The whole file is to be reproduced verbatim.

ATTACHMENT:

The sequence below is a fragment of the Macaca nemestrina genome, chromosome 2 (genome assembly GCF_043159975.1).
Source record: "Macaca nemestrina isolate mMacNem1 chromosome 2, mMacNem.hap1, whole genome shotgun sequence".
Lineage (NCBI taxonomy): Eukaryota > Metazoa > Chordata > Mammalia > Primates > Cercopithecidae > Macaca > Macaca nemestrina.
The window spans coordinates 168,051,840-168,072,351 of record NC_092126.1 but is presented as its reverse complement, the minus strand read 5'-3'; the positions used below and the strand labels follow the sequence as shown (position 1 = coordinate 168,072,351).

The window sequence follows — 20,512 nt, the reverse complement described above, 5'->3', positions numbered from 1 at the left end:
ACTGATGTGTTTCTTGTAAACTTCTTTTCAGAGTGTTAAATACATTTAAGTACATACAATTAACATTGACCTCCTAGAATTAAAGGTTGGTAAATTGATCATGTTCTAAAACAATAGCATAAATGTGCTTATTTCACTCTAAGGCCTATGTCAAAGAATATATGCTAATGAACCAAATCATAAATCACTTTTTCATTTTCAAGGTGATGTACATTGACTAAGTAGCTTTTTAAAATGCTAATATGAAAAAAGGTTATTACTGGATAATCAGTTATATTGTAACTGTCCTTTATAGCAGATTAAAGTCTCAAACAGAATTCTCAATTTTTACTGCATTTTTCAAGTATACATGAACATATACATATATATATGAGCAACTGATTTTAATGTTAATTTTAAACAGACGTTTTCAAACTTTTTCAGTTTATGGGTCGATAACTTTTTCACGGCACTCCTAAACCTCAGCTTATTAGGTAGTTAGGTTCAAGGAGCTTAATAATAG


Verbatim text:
The sequence below is a fragment of the Macaca nemestrina genome, chromosome 2 (genome assembly GCF_043159975.1).
Source record: "Macaca nemestrina isolate mMacNem1 chromosome 2, mMacNem.hap1, whole genome shotgun sequence".
Lineage (NCBI taxonomy): Eukaryota > Metazoa > Chordata > Mammalia > Primates > Cercopithecidae > Macaca > Macaca nemestrina.
The window spans coordinates 168,051,840-168,072,351 of record NC_092126.1 but is presented as its reverse complement, the minus strand read 5'-3'; the positions used below and the strand labels follow the sequence as shown (position 1 = coordinate 168,072,351).

The window sequence follows — 20,512 nt, the reverse complement described above, 5'->3', positions numbered from 1 at the left end:
ACTGATGTGTTTCTTGTAAACTTCTTTTCAGAGTGTTAAATACATTTAAGTACATACAATTAACATTGACCTCCTAGAATTAAAGGTTGGTAAATTGATCATGTTCTAAAACAATAGCATAAATGTGCTTATTTCACTCTAAGGCCTATGTCAAAGAATATATGCTAATGAACCAAATCATAAATCACTTTTTCATTTTCAAGGTGATGTACATTGACTAAGTAGCTTTTTAAAATGCTAATATGAAAAAAGGTTATTACTGGATAATCAGTTATATTGTAACTGTCCTTTATAGCAGATTAAAGTCTCAAACAGAATTCTCAATTTTTACTGCATTTTTCAAGTATACATGAACATATACATATATATATGAGCAACTGATTTTAATGTTAATTTTAAACAGACGTTTTCAAACTTTTTCAGTTTATGGGTCGATAACTTTTTCACGGCACTCCTAAACCTCAGCTTATTAGGTAGTTAGGTTCAAGGAGCTTAATAATAG